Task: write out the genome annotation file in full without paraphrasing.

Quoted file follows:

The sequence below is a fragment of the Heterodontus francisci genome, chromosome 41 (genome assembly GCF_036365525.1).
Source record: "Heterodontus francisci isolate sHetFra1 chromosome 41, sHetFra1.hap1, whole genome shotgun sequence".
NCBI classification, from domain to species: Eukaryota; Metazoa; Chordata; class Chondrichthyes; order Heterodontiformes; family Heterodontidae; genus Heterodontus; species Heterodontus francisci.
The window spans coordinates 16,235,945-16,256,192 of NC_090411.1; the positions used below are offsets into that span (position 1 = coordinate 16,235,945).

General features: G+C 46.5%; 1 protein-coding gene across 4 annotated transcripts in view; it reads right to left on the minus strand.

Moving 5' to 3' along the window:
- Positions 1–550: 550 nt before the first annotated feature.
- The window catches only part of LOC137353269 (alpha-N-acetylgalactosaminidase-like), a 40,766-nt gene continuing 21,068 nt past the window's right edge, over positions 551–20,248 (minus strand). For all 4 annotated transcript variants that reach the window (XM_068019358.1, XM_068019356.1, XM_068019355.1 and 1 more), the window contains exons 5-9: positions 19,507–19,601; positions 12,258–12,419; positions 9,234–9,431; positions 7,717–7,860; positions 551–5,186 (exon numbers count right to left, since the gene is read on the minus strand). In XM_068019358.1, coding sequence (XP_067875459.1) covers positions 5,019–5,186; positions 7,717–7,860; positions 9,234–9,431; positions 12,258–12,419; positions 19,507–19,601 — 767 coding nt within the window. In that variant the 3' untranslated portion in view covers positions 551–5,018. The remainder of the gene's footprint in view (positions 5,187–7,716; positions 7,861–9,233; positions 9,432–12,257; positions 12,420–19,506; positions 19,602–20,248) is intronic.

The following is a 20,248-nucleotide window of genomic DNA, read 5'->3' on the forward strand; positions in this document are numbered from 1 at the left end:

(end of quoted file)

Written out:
The sequence below is a fragment of the Heterodontus francisci genome, chromosome 41 (genome assembly GCF_036365525.1).
Source record: "Heterodontus francisci isolate sHetFra1 chromosome 41, sHetFra1.hap1, whole genome shotgun sequence".
NCBI classification, from domain to species: Eukaryota; Metazoa; Chordata; class Chondrichthyes; order Heterodontiformes; family Heterodontidae; genus Heterodontus; species Heterodontus francisci.
The window spans coordinates 16,235,945-16,256,192 of NC_090411.1; the positions used below are offsets into that span (position 1 = coordinate 16,235,945).

General features: G+C 46.5%; 1 protein-coding gene across 4 annotated transcripts in view; it reads right to left on the minus strand.

Moving 5' to 3' along the window:
- Positions 1–550: 550 nt before the first annotated feature.
- The window catches only part of LOC137353269 (alpha-N-acetylgalactosaminidase-like), a 40,766-nt gene continuing 21,068 nt past the window's right edge, over positions 551–20,248 (minus strand). For all 4 annotated transcript variants that reach the window (XM_068019358.1, XM_068019356.1, XM_068019355.1 and 1 more), the window contains exons 5-9: positions 19,507–19,601; positions 12,258–12,419; positions 9,234–9,431; positions 7,717–7,860; positions 551–5,186 (exon numbers count right to left, since the gene is read on the minus strand). In XM_068019358.1, coding sequence (XP_067875459.1) covers positions 5,019–5,186; positions 7,717–7,860; positions 9,234–9,431; positions 12,258–12,419; positions 19,507–19,601 — 767 coding nt within the window. In that variant the 3' untranslated portion in view covers positions 551–5,018. The remainder of the gene's footprint in view (positions 5,187–7,716; positions 7,861–9,233; positions 9,432–12,257; positions 12,420–19,506; positions 19,602–20,248) is intronic.

The following is a 20,248-nucleotide window of genomic DNA, read 5'->3' on the forward strand; positions in this document are numbered from 1 at the left end: